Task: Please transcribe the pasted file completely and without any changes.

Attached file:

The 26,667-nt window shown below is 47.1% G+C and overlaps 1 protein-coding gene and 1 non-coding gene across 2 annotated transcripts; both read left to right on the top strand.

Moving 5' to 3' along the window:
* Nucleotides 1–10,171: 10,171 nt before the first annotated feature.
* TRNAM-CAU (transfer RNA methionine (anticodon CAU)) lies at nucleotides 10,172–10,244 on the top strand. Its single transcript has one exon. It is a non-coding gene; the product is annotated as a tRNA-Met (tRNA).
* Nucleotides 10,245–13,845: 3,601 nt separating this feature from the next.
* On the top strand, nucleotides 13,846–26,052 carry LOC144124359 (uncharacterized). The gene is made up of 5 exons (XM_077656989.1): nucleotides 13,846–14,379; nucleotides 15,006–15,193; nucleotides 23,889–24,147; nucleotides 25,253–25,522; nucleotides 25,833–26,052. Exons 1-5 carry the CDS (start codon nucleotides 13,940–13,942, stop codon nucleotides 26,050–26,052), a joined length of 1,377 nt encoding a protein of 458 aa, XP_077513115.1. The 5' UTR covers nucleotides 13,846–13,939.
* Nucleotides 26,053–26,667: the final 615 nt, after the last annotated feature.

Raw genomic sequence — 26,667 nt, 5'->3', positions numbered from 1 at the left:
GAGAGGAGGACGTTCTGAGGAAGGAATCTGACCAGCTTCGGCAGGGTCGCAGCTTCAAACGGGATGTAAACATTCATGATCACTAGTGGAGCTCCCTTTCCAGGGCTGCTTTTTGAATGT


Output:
The 26,667-nt window shown below is 47.1% G+C and overlaps 1 protein-coding gene and 1 non-coding gene across 2 annotated transcripts; both read left to right on the top strand.

Moving 5' to 3' along the window:
* Nucleotides 1–10,171: 10,171 nt before the first annotated feature.
* TRNAM-CAU (transfer RNA methionine (anticodon CAU)) lies at nucleotides 10,172–10,244 on the top strand. Its single transcript has one exon. It is a non-coding gene; the product is annotated as a tRNA-Met (tRNA).
* Nucleotides 10,245–13,845: 3,601 nt separating this feature from the next.
* On the top strand, nucleotides 13,846–26,052 carry LOC144124359 (uncharacterized). The gene is made up of 5 exons (XM_077656989.1): nucleotides 13,846–14,379; nucleotides 15,006–15,193; nucleotides 23,889–24,147; nucleotides 25,253–25,522; nucleotides 25,833–26,052. Exons 1-5 carry the CDS (start codon nucleotides 13,940–13,942, stop codon nucleotides 26,050–26,052), a joined length of 1,377 nt encoding a protein of 458 aa, XP_077513115.1. The 5' UTR covers nucleotides 13,846–13,939.
* Nucleotides 26,053–26,667: the final 615 nt, after the last annotated feature.

Raw genomic sequence — 26,667 nt, 5'->3', positions numbered from 1 at the left:
GAGAGGAGGACGTTCTGAGGAAGGAATCTGACCAGCTTCGGCAGGGTCGCAGCTTCAAACGGGATGTAAACATTCATGATCACTAGTGGAGCTCCCTTTCCAGGGCTGCTTTTTGAATGT